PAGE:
- Age under 12 weeks with fever above 100.4° F (38.0° C) rectally (Caution: Do NOT give your baby any fever medicine before being seen.)
- You think your child needs to be seen urgently
Call Us Within 24 Hours (between 9 am and 4 pm) If
- You think your child needs to be seen, but not urgently
- Pus in the stool present for over 2 days
- Loss of bowel control in a toilet trained child occurs 3 or more times
- Fever present for more than 3 days
- Close contact with person or animal who has bacterial diarrhea
- Contact with reptile (snake, lizard, turtle) in previous 14 days
- Travel to country at risk for bacterial diarrhea within past month
Call Us During Weekday Office Hours If
- You have other questions or concerns
- Diarrhea persists over 2 weeks
- Loose stools are a chronic problem
Parent Care at Home If
- Mild diarrhea (probably viral gastroenteritis) and you don't think your child needs to be seen
HOME CARE ADVICE FOR DIARRHEAReassurance:
- Most diarrhea is caused by a viral infection of the intestines.
- Diarrhea is the body's way of getting rid of the germs.
- Here are some tips on how to keep ahead of the fluid losses.
- Continue regular diet.
- Eat more starchy foods (e.g., cereal, crackers, rice).
- Drink more fluids. Formula or milk are good balanced fluids for diarrhea. (EXCEPTION: avoid all fruit juices and soft drinks because they make diarrhea worse).
- ORS (e.g., Pedialyte or the store brand) is a special electrolyte solution that can prevent dehydration. It's readily available in supermarkets and drug stores.
- Start ORS for frequent, watery diarrhea (Note: Formula is fine for average diarrhea).
- Use ORS alone for 4 to 6 hours to prevent dehydration. Offer unlimited amounts.
- If ORS not available, use formula prepared in the usual way (unlimited amounts) until you can get some.
- Avoid Jello water, sports drinks, or fruit juice.
- Go back to formula by 6 hours at the latest. (Reason: needs the calories)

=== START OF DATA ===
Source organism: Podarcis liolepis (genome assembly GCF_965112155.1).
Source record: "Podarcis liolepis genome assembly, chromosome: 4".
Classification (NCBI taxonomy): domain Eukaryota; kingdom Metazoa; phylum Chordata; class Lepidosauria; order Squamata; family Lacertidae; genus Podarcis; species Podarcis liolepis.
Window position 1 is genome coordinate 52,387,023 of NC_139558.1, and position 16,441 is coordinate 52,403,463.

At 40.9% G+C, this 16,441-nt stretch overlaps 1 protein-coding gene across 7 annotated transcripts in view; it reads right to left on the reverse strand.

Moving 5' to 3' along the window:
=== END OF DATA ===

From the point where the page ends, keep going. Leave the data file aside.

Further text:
- Use formula prepared in the usual way. (Reason: It contains adequate water).
- Offer the formula more frequently than you normally do.
- Lactose: Regular formula is fine for most diarrhea. Lactose-free formulas (soy formula) are only needed for watery diarrhea persisting over 3 days.
- Extra ORS: also give 2-4 ounces (60-120 mls) of ORS after every large watery stool.
Breastfed Infants WITH frequent, watery diarrhea:
- Infants over 4 months old: Continue solids (e.g., rice cereal, strained bananas, mashed potatoes, etc).
Older Children (over 1 year old) WITH frequent, watery diarrhea:
- Continue breastfeeding at more frequent intervals. Continue solids as for formula-fed.
- Offer 2-4 ounces (60-120 mls) ORS (e.g., Pedialyte) after every large watery stool (especially if urine is dark) in addition to breastfeedings.
- Fluids: Offer unlimited fluids. If taking solids, give water or half-strength Gatorade. If refuses solids, give milk or formula.
- Avoid all fruit juices and soft drinks. (Reason: makes diarrhea worse)
- ORS (e.g., Pedialyte) is rarely needed, but for severe diarrhea, also give 4-8 ounces (120-240ml) of ORS after every large watery stool.
- Solids: Starchy foods are absorbed best. Give dried cereals, oatmeal, bread, crackers, noodles, mashed potatoes, rice, etc. Pretzels or salty crackers can help meet sodium needs.
Diaper Rash: Wash buttocks after each stool to prevent a bad diaper rash. Consider applying a protective ointment (e.g., petroleum jelly) around the anus to protect the skin.Contagiousness: Your child can return to child care or school after the stools are formed and the fever is gone. The school-aged child can return if the diarrhea is mild and the child has good control over loose stools.Expected Course: Viral diarrhea lasts 5-14 days. Severe diarrhea only occurs on the first 1 or 2 days, but loose stools can persist for 1 to 2 weeks. Call Your Doctor If:
- Probiotics contain healthy bacteria (Lactobacilli) that can replace unhealthy bacteria in the GI tract.
- YOGURT is the easiest source of probiotics. If over 12 months old, give 2 to 6 oz (60 to 180 ml) of yogurt twice daily. (Note: Today, almost all yogurts are "active culture".)
- Probiotic supplements in granules, tablets or capsules are also available in health food stores.
- Signs of dehydration occur
- Diarrhea persists over 2 weeks
- Your child becomes worse
First Aid - Shock
And remember, contact your doctor if your child develops any of the "Call Us" symptoms.
Author and Senior Reviewer: Barton D. Schmitt, M.D.